Federal Government Sues Ship Owner, Pilot, Insurer over Bay Oil Spill

December 3, 2007

The Justice Department filed a lawsuit accusing the pilot and the Hong Kong-based owners of the container ship Cosco Busan of breaking environmental laws when the ship struck a bridge support in San Francisco Bay, spilling 58,000 gallons of toxic oil.

The lawsuit, filed Friday in U.S. District Court, alleges that the Nov. 7 crash violated the National Marine Sanctuary Act, the Oil Pollution Act of 1990 and the Park System Resource Protection Act. It accused the defendants of “fault, negligence and breach of federal safety and operating regulations.”

It names as defendants Regal Stone Ltd. and Fleet Management Ltd., the listed owners, operators and managers of the Cosco Busan; Capt. John Cota, who was at the helm during the crash; and the Shipowners Insurance and Guaranty Co. Ltd., or Sigco, which insured the ship.

Regal Stone and Fleet Management are “believed to be headquartered in Hong Kong,” the suit states.

The lawsuit seeks unspecified damages to compensate taxpayers for the federal response to the spill. It said the sum of those damages “is not known and shall be established according to proof at the time of trial.”

The government said the oil spill had affected the Gulf of Farrallones National Marine Sanctuary, the Monterey Bay National Marine Sanctuary, the Golden Gate National Recreation Area, Point Reyes National Seashore and other protected federal waters.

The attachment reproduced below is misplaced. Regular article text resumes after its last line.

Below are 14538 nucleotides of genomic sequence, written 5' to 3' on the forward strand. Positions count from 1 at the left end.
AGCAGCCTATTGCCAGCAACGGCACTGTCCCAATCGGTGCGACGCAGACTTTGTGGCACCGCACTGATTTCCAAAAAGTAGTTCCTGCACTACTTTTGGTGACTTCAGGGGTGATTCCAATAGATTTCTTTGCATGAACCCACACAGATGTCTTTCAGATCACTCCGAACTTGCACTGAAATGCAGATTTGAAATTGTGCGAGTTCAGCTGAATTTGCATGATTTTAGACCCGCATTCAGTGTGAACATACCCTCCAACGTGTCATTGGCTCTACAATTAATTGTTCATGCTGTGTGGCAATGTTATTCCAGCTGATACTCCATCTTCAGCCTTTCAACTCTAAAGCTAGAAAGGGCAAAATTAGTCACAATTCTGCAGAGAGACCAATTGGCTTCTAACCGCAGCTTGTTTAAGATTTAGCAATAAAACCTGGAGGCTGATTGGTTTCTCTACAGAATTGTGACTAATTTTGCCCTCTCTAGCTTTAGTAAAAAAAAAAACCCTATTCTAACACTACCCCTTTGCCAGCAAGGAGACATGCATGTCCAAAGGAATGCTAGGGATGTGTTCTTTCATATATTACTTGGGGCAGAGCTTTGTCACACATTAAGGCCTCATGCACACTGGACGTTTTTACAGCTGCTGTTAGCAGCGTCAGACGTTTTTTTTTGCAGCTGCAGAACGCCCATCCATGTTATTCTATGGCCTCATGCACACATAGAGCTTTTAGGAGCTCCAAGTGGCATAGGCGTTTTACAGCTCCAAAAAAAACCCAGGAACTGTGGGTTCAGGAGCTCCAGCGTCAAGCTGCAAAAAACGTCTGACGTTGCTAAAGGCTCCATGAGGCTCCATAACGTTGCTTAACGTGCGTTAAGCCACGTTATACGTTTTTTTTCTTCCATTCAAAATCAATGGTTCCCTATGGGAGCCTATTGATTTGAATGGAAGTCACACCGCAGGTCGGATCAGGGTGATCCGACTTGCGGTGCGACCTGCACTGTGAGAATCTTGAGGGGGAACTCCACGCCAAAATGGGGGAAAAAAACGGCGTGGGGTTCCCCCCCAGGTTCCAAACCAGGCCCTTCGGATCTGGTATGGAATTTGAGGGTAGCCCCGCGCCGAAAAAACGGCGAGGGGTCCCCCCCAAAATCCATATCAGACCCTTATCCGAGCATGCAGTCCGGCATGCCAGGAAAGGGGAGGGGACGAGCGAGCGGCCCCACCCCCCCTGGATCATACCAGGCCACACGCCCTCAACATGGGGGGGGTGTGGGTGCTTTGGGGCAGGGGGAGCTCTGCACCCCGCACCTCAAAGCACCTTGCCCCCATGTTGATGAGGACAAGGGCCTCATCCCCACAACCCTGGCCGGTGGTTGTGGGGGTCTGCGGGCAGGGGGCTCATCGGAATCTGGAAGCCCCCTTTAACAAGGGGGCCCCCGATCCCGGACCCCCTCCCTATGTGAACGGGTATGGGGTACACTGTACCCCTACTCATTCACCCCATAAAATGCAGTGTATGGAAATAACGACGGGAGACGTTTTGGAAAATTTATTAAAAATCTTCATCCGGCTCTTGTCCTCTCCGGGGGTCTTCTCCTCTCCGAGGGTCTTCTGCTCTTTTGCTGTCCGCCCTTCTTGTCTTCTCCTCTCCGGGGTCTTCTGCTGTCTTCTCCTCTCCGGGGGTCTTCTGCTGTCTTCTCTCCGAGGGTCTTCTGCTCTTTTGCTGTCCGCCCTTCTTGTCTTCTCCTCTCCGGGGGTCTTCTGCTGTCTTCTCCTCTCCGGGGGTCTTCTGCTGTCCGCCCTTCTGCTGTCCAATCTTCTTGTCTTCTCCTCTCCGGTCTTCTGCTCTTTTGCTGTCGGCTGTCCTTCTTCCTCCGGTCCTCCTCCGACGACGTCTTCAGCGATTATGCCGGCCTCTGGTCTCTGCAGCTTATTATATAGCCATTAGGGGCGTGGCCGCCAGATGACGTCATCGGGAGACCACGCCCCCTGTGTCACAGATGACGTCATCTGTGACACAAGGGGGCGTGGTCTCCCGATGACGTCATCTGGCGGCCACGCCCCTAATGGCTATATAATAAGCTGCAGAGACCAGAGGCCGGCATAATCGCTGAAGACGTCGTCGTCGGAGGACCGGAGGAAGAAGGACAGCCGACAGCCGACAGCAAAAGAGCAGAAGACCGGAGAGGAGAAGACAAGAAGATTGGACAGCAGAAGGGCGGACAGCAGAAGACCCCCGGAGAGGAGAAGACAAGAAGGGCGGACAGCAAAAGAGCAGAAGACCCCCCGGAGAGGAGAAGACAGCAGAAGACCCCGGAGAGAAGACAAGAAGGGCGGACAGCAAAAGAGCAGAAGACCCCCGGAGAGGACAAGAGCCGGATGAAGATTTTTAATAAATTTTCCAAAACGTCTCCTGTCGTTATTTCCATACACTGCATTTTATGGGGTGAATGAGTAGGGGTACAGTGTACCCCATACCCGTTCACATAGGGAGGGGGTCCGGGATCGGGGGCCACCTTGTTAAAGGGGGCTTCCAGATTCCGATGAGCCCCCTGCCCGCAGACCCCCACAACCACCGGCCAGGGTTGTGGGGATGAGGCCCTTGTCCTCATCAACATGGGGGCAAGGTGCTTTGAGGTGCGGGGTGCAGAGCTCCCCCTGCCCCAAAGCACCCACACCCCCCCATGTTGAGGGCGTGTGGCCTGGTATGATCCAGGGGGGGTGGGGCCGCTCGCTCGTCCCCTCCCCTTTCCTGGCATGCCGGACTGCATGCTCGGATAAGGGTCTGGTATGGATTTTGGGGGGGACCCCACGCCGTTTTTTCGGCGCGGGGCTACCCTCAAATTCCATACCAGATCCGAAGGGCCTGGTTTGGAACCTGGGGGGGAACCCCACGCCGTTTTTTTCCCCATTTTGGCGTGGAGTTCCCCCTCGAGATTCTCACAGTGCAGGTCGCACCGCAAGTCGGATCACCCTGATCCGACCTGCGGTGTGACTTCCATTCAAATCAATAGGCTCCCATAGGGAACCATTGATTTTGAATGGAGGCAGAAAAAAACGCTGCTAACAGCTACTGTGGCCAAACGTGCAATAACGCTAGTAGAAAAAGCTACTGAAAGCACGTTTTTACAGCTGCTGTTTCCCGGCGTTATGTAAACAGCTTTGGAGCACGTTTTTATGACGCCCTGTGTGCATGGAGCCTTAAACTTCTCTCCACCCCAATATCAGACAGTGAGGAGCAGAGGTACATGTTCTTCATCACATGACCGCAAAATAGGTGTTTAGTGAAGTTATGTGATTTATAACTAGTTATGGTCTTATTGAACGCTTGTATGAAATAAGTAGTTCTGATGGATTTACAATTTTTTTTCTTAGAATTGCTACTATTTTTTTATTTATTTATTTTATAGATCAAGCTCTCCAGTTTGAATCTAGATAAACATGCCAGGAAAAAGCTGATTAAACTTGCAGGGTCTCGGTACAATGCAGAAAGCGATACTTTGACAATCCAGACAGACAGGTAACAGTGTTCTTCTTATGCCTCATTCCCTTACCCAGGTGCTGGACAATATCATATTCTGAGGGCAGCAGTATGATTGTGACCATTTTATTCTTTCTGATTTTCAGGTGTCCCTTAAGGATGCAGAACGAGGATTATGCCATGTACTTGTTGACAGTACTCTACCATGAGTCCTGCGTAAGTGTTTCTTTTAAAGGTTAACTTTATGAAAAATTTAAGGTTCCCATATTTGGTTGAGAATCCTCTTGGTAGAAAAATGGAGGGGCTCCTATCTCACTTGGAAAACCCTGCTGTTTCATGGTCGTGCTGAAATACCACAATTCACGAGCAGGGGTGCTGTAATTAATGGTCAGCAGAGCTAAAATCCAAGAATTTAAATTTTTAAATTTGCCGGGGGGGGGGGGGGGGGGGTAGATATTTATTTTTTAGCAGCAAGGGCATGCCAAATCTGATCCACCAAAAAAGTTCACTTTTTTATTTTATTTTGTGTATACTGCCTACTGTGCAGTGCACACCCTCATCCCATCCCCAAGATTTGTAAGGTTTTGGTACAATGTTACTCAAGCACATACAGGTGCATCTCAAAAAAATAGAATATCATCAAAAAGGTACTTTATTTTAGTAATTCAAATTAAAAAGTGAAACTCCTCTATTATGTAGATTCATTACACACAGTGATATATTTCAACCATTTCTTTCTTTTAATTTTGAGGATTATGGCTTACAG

Attorneys with Keesal Young & Logan, a law firm representing Regal Stone, did not return numerous phone calls and e-mail messages seeking comment. Jim Lawrence, a spokesman for Regal Stone, said the company hadn’t seen the lawsuit.

“We are committed to the investigation and are not speaking publicly about it or any pending legal matters out of respect for those processes,” Lawrence said.

John Meadows, an attorney for Cota, did not immediately return a phone call seeking comment; nor did Fleet Management, which, according to Lawrence, provides technical advice to the ship owners. Phones at Sigco’s Bermuda offices rang unanswered.

The ship is being repaired in San Francisco, and the government said in the lawsuit it had the right to “arrest” the Cosco Busan, which is a form of impoundment meant to ensure its owners pay the damages. But the Justice Department wanted to avoid that step, instead seeking a “letter of undertaking” as a form of “substitute security,” the court filing said.

Also, the state Board of Pilot Commissioners suspended Cota’s pilot license while several investigations into the crash are ongoing. It said the suspension “should not be viewed as a prejudgment of pilot error.”

State lawmakers sharply criticized the slow response to the oil spill, saying they are frustrated by the lack of answers about what went wrong.

The initial report was of a spill of about 140 gallons, “the size of a large fish tank,” in the first crucial hours after the container ship Cosco Busan struck the Bay Bridge Nov. 7, said Sen. Dean Florez, chair of the Government Organization Committee. It was “absolutely unconscionable” to confuse such a small spill with the nearly 60,000 gallons that actually were spreading across the bay, said Florez.

“I think it has shaken most people’s confidence in the (spill response) program itself,” Florez said at a joint hearing by two Senate committees.

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